\begin{figure}
\par\includegraphics[angle=-90,width=15cm,clip]{12783fg3}
\end{figure} Figure 3:

Integrated emission of the blue- and red-shifted wings in the CO(2-1), and (6-5) lines, and continuum emission at 4.5 $\mu $m overlaid on the H2 emission (grey scale). For the CO(2-1) transition, the solid contours show the EHV blue- (v=[-200, -130] km s-1) and red-shifted emission (v=[90, 120] km s-1); the dashed contours mark the HV blue- (v=[-130, -25] km s-1) and red-shifted emission (v=[16, 50] km s-1). For the CO(6-5) line, the solid contours show the blue- (v=[-80, -15] km s-1) and red-shifted emission (v=[8,60] km s-1). All contours start from a $5\sigma $ level and are in step of $5\sigma $ (see Table 2 for the rms noises). The squares mark the positions of the red-shifted, blue-shifted CO(2-1) peaks, the triangle the CH3OH masers. The beam of each observational dataset is shown in the bottom left corner. In the left panel, the dashed lines and the solid arrow outline the possible molecular outflows discussed in Sect. 4 and labelled IRAS 17233-OF1, -OF2, -OF3. The dotted line marks the possible connection between R3 and B3. The solid lines in the left panel outline the region mapped in Fig. 6.

Open with DEXTER

The SMA CO maps reveal a clumpy structure with well separated blue- and red-shifted emission, and an overall structure well aligned along the N-S direction and centred close to the peak of the mm continuum emission ( $\alpha_{\rm
J2000}=\rm 17^h26^m42.455^s$, $\delta_{\rm
J2000}=-36^\circ09'18\hbox{$.\!\!^{\prime\prime}$ }047$, see Fig. 6). This peak is associated with the maser zone and not with the H II region reported by several authors (see Fig. 1). The red-shifted emission shows four peaks: R1 associated with HV and EHV emission, R2 and R3 only with HV gas, and R4 with EHV emission only. Similarly, the blue-shifted emission peaks at four positions: B1 and B2, associated only with HV gas, and B3 and B4 associated with EHV emission. The spectra at the eight peaks of the CO(2-1) emission are shown in Figs. 4 and 5.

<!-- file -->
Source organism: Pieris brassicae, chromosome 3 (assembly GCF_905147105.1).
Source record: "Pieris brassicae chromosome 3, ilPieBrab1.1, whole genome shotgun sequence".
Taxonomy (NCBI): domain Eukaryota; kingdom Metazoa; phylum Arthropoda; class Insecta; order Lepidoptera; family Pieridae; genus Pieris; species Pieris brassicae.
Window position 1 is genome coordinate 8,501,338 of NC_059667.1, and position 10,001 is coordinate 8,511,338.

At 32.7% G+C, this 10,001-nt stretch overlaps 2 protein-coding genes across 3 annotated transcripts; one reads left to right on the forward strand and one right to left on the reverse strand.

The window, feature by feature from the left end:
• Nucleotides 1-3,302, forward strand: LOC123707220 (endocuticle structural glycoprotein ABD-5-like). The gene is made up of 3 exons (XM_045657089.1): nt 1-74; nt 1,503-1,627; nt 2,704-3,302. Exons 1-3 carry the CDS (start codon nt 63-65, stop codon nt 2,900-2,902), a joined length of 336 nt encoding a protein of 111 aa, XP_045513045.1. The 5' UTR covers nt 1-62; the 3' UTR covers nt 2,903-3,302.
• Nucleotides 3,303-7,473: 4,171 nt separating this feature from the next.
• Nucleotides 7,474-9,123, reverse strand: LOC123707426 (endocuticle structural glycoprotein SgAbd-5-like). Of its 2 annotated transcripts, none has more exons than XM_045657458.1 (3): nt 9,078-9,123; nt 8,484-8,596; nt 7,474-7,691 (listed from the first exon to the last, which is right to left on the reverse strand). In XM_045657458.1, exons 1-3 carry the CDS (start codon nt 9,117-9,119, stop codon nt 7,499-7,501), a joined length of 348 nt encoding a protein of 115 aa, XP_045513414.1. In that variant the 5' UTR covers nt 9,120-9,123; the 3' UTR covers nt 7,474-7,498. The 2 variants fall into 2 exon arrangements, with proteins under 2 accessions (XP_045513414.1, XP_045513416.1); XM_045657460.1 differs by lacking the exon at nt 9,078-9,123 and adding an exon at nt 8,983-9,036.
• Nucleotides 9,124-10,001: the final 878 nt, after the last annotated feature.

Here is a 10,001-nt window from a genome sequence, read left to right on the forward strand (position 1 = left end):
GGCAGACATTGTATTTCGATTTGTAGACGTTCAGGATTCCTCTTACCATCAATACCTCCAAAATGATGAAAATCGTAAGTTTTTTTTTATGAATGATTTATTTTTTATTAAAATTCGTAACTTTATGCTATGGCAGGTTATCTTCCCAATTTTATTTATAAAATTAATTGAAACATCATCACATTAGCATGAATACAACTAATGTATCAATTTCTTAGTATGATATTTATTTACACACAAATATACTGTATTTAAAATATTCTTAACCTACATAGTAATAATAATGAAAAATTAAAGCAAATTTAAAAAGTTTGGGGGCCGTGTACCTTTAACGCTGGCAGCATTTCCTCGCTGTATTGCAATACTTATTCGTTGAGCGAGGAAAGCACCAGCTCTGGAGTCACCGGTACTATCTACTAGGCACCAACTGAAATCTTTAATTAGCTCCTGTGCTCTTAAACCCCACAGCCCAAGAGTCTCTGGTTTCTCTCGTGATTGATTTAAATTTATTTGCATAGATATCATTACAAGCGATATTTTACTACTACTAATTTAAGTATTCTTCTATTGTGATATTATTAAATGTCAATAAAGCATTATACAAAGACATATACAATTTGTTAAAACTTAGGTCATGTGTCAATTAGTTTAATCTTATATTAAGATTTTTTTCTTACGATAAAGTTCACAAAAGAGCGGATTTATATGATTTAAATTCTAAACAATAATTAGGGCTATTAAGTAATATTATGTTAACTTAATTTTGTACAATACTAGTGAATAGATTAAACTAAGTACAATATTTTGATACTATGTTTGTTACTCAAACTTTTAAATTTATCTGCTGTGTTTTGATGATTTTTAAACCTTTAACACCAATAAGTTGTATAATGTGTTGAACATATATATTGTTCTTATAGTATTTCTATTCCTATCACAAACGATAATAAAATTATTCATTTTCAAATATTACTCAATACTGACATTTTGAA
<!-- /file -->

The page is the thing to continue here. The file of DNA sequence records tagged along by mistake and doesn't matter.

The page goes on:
\begin{figure}
\par\includegraphics[angle=-90,width=17cm,clip]{12783fg4}
\end{figure} Figure 4:

Spectra of CO and its isotopologues at the peaks of the CO(2-1) blue-shifted emission. The dashed lines mark the velocities -200, -130 and -25 km s-1 used to define the EHV and HV regimes. Absorption features are probably due to filtering of large structures.

Open with DEXTER

\begin{figure}
\par\includegraphics[angle=-90,width=17cm,clip]{12783fg5}
\end{figure} Figure 5:

Spectra of CO and its isotopologues at the peaks of the CO(2-1) red-shifted emission. The dashed lines mark the velocities 120, 90, 50 and 16 km s-1 used to define the EHV and HV regimes. Absorption features are probably due to filtering of large structures.

Open with DEXTER

Figure 3 also shows the integrated emission of the blue- and red-shifted wings of the CO(6-5) line. Despite the different resolutions, the two maps are very similar. Emission is detected at all positions detected in CO(2-1), except on the high-velocity B4.

\begin{figure}
\par\includegraphics[angle=-90,width=13.3cm,clip]{12783fg6}
\end{figure} Figure 6: